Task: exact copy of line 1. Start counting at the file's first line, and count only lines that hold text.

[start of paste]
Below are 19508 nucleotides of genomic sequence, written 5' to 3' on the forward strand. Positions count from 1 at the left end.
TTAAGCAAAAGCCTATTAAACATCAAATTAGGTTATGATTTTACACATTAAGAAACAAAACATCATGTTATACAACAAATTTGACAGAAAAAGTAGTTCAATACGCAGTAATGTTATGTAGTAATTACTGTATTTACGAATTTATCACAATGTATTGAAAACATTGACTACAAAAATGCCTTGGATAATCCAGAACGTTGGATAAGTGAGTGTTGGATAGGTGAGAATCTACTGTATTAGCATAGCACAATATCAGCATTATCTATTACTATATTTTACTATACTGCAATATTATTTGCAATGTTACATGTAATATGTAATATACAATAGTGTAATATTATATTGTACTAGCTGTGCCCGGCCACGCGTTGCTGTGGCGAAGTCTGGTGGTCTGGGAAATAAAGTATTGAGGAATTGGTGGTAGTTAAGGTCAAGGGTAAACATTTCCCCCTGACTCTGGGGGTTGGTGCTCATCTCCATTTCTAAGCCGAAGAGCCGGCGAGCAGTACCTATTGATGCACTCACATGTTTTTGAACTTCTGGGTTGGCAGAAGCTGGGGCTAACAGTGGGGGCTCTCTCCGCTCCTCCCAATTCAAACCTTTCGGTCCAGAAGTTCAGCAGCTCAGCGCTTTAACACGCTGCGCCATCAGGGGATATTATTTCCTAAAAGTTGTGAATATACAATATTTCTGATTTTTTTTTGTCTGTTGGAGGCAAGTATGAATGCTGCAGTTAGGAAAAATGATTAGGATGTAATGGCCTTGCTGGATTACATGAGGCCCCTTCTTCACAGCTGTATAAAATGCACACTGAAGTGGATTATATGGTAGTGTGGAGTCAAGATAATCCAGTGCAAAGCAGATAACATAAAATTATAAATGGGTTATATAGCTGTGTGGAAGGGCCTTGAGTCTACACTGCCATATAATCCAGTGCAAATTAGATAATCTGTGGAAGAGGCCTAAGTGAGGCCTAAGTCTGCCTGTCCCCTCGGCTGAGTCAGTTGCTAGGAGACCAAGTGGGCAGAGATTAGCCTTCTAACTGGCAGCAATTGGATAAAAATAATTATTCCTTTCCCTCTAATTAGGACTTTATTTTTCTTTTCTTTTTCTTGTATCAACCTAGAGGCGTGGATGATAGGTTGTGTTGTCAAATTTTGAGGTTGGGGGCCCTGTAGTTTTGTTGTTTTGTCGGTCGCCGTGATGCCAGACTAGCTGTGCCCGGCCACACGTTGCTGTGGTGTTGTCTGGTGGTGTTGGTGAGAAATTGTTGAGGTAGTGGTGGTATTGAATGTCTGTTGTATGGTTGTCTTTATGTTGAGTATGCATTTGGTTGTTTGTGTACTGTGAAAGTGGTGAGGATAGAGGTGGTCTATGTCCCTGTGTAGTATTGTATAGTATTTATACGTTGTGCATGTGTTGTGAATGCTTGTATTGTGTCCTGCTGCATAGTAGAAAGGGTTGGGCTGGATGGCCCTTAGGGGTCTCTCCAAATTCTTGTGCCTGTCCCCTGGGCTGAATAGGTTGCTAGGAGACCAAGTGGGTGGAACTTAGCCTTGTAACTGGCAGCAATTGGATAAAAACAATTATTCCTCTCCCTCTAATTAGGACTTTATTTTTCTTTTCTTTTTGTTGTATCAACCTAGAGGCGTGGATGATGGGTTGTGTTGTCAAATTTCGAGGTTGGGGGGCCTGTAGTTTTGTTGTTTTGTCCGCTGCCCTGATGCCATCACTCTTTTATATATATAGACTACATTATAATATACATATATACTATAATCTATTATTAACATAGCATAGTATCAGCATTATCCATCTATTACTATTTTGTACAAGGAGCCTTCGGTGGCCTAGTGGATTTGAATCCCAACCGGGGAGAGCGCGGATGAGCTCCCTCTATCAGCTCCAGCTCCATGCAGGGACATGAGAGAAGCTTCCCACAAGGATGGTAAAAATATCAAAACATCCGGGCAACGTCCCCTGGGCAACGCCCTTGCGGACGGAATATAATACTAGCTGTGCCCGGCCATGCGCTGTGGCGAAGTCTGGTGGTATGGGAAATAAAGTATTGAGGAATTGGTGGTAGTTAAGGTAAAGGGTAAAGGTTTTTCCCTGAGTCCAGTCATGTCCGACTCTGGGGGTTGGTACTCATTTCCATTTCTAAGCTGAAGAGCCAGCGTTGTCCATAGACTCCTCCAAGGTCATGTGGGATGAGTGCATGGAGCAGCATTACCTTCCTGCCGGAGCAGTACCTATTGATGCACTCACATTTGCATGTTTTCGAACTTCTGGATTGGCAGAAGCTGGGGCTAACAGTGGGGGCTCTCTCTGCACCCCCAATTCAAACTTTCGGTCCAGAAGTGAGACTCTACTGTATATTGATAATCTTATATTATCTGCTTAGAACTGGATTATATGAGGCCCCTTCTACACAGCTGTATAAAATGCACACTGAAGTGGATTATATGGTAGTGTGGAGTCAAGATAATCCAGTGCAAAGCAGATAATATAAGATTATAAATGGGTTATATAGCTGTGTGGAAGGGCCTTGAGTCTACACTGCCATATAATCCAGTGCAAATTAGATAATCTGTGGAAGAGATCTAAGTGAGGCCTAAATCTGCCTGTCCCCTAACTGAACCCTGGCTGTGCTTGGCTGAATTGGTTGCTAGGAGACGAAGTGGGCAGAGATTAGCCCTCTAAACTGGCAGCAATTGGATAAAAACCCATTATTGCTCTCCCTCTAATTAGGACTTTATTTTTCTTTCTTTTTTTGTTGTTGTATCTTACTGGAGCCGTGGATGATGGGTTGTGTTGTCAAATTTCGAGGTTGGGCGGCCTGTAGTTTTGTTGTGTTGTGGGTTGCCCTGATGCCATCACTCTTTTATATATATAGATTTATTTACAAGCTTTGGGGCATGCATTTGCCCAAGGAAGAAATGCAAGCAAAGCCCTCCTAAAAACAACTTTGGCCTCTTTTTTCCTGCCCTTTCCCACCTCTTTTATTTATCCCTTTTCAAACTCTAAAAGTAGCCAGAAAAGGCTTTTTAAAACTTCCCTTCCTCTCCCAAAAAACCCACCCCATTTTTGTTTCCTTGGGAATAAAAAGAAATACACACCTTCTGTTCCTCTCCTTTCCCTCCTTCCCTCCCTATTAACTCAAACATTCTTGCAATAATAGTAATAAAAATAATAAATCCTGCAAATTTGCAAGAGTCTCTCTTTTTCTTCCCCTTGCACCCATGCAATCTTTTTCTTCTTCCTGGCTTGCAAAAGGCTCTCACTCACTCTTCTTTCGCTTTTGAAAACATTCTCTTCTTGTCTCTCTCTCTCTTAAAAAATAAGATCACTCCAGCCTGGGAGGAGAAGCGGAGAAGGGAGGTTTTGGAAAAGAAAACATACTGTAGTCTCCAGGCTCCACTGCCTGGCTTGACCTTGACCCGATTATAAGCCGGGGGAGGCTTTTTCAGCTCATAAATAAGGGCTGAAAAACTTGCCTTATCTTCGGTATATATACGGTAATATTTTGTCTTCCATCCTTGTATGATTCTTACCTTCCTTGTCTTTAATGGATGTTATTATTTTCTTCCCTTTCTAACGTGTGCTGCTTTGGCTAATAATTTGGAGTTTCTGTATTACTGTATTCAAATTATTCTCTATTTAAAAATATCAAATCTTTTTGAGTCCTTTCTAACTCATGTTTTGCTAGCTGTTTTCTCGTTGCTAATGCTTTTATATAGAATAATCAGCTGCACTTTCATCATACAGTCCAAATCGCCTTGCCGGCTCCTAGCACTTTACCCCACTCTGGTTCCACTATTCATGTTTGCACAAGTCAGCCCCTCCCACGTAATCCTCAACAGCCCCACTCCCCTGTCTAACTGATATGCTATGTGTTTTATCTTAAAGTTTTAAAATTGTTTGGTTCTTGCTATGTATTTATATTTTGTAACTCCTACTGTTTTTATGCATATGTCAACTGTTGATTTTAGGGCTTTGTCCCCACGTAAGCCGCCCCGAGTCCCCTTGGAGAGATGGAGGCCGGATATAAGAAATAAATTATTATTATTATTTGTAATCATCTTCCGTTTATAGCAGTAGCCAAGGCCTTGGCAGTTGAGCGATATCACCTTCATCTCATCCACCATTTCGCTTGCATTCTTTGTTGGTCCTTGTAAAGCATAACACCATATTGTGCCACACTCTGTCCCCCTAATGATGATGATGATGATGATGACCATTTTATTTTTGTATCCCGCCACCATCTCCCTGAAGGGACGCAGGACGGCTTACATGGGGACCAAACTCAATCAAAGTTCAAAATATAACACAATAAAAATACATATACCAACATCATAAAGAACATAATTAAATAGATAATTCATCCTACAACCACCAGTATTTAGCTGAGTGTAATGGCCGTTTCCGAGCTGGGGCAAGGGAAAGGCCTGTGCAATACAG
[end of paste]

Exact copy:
Below are 19508 nucleotides of genomic sequence, written 5' to 3' on the forward strand. Positions count from 1 at the left end.